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BY THE AUTHOR OF THE HANDMAID'S TALE AND ALIAS GRACE A recently widowed fantasy writer is guided through a stormy winter evening by the voice of her late husband. An elderly lady with Charles Bonnet syndrome comes to terms with the little people she keeps seeing, while a newly formed populist group gathers to burn down her retirement residence. A woman born with a genetic abnormality is mistaken for a vampire, and a crime committed long ago is revenged in the Arctic via a 1.9 billion-year-old stromatolite. In these nine tales, Margaret Atwood ventures into the shadowland earlier explored by fabulists and concoctors of dark yarns such as Robert Louis Stevenson, Daphne du Maurier and Arthur Conan Doyle - and also by herself, in her award-winning novel Alias Grace. In Stone Mattress, Margaret Atwood is at the top of her darkly humorous and seriously playful game. * Praise for Stone Mattress 'Dark and witty tales from the gleefully inventive Margaret Atwood. Witty verve, imaginative inventiveness and verbal sizzle vivify every page' -SUNDAY TIMES 'Atwood has characters here close to death, dead already, unwittingly doomed or - in one memorable case - freeze-dried; but her own curiosity, enthusiasm and sheer storytelling panache remain alive and kicking. Anyone keen to consign literary fiction to an early grave will have to deal with her first' -INDEPENDENT 'Atwood's prose is so sharp and sly that the effect is bracing rather than bleak' -GUARDIAN
The Door, Margaret Atwood's first book of poetry since Morning in the Burned House, is a magnificent achievement. Here in paperback for the first time, these fifty lucid, urgent poems range in tone from lyric to ironic to mediative to prophetic, and in subject from the personal to the political, viewed in its broadest sense. They investigate the mysterious writing of poetry itself, as well as the passage of time and our shared sense of mortality. Brave and compassionate, The Door interrogates the certainties that we build our lives on, and reminds us once again of Margaret Atwood's unique accomplishments as one of the finest and most celebrated writers of our time.
With the publication of the best-selling The Handmaid's Tale in 1986, Margaret Atwood's place in North American letters was reconfirmed. Poet, short story writer, and novelist, she was acclaimed "one of the most intelligent and talented writers to set herself the task of deciphering life in the late twentieth century."* With Bluebeard's Egg, her second short story collection, Atwood covers a dramatic range of storytelling, her scope encompassing the many moods of her characters, from the desolate to the hilarious. The stories are set in the 1940s, 1950s, and 1980s and concern themselves with relationships of various sorts. There is the bond between a political activist and his kidnapped cat, a woman and her dead psychiatrist, a potter and the group of poets who live with her and mythologize her, an artist and the strange men she picks up to use as models. There is a man who finds himself surrounded by women who are literally shrinking, and a woman whose life is dominated by a fear of nuclear warfare; there are telling relationships among parents and children. By turns humorous and warm, stark and frightening, Bluebeard's Egg explores and illuminates both the outer world in which we all live and the inner world that each of us creates. *Le Anne Schreiber, Vogue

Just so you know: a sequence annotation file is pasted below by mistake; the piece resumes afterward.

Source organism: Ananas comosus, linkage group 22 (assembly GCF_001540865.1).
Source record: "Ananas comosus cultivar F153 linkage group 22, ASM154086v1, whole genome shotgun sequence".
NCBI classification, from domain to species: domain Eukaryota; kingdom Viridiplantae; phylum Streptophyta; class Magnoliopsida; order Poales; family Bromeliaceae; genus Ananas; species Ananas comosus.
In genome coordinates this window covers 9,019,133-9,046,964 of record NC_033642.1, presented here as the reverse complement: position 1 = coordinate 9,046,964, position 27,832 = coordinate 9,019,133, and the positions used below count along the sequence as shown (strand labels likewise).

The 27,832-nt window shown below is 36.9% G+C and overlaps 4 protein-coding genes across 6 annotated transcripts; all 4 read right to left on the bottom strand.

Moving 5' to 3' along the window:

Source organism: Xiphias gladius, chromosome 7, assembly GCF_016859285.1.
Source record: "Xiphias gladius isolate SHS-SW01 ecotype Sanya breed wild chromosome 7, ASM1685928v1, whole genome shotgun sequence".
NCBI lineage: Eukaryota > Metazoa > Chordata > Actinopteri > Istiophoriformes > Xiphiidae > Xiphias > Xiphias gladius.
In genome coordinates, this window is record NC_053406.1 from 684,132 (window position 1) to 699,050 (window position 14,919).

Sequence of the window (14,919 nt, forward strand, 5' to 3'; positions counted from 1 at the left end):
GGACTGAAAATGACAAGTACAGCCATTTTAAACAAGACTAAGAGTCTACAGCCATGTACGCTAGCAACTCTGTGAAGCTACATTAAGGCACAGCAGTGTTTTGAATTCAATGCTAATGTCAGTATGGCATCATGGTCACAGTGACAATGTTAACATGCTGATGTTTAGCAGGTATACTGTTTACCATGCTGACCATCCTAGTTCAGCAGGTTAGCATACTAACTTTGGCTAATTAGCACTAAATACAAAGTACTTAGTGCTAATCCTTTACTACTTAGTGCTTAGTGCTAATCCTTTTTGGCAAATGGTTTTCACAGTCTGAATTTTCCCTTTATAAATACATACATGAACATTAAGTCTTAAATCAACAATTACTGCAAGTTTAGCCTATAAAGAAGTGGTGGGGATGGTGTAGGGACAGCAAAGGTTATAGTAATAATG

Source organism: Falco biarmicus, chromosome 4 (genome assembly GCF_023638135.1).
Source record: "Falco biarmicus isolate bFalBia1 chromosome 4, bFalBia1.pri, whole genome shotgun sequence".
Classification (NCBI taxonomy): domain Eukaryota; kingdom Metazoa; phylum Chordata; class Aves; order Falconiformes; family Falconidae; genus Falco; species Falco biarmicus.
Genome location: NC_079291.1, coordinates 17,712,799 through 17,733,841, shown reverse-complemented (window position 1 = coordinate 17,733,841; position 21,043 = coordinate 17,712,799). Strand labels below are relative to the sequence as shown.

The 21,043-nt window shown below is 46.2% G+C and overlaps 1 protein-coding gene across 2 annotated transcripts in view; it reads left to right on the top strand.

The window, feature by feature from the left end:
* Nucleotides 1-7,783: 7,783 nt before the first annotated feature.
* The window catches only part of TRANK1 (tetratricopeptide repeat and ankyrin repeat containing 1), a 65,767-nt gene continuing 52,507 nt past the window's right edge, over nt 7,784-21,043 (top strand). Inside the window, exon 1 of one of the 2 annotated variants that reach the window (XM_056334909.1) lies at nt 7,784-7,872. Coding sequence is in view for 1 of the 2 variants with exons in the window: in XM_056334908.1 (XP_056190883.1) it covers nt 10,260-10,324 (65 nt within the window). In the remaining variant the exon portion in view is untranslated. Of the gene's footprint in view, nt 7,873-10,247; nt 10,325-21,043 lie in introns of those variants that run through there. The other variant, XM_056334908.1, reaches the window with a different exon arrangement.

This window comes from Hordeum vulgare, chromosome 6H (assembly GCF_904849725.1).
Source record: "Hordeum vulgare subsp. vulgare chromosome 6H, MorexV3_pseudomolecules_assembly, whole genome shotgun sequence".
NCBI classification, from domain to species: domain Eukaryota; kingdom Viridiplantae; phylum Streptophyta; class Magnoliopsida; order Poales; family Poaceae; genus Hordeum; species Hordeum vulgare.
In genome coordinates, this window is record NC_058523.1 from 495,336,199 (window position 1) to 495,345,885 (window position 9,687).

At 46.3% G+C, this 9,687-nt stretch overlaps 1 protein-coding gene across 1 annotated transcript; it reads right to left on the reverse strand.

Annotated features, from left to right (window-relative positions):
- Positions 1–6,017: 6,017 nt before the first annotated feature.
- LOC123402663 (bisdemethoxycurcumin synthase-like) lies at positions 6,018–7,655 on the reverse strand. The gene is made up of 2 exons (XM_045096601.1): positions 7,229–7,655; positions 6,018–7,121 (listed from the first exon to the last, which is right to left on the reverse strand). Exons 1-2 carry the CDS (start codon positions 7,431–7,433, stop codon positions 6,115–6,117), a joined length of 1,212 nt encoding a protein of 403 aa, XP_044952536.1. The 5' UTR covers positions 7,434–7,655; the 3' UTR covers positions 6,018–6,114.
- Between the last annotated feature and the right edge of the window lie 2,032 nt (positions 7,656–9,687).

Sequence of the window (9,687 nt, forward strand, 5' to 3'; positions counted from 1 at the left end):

Celebrated as a major novelist throughout the English-speaking world, Atwood has also written eleven volumes of poetry. Houghton Mifflin is proud to have published SELECTED POEMS, 1965-1975, a volume of selections from Atwood's poetry of that decade.
These beautifully crafted poems - by turns dark, playful, intensely moving, tender, and intimate - make up Margaret Atwood's most accomplished and versatile gathering to date, " setting foot on the middle ground / between body and word." Some draw on history, some on myth, both classical and popular. Others, more personal, concern themselves with love, with the fragility of the natural world, and with death, especially in the elegiac series of meditations on the death of a parent. But they also inhabit a contemporary landscape haunted by images of the past. Generous, searing, compassionate, and disturbing, this poetry rises out of human experience to seek a level between luminous memory and the realities of the everyday, between the capacity to inflict and the strength to forgive.
Celebrated as a major novelist throughout the English-speaking world, Atwood has also written eleven volumes of poetry. Houghton Mifflin is proud to have published SELECTED POEMS, 1965-1975, a volume of selections from Atwood's poetry of that decade.
Part detective novel, part psychological thriller, Surfacing is the story of a young woman who returns to northern Quebec, to the remote island of her childhood, with her lover and two friends, to investigate the mysterious disappearance of her father. Flooded with memories, she begins to realize that going home means entering not only another place, but another time. As the wild island exerts its elemental hold and she is submerged in the language of the wilderness, she discovers that what she is really searching for is her own past. Permeated with an aura of suspense, complex with layered meanings, and written in brilliant, diamond-sharp prose, Surfacing has grown in reputation as a novel unique in modern literature for its mythic exploration of one woman’s spiritual pilgrimage.

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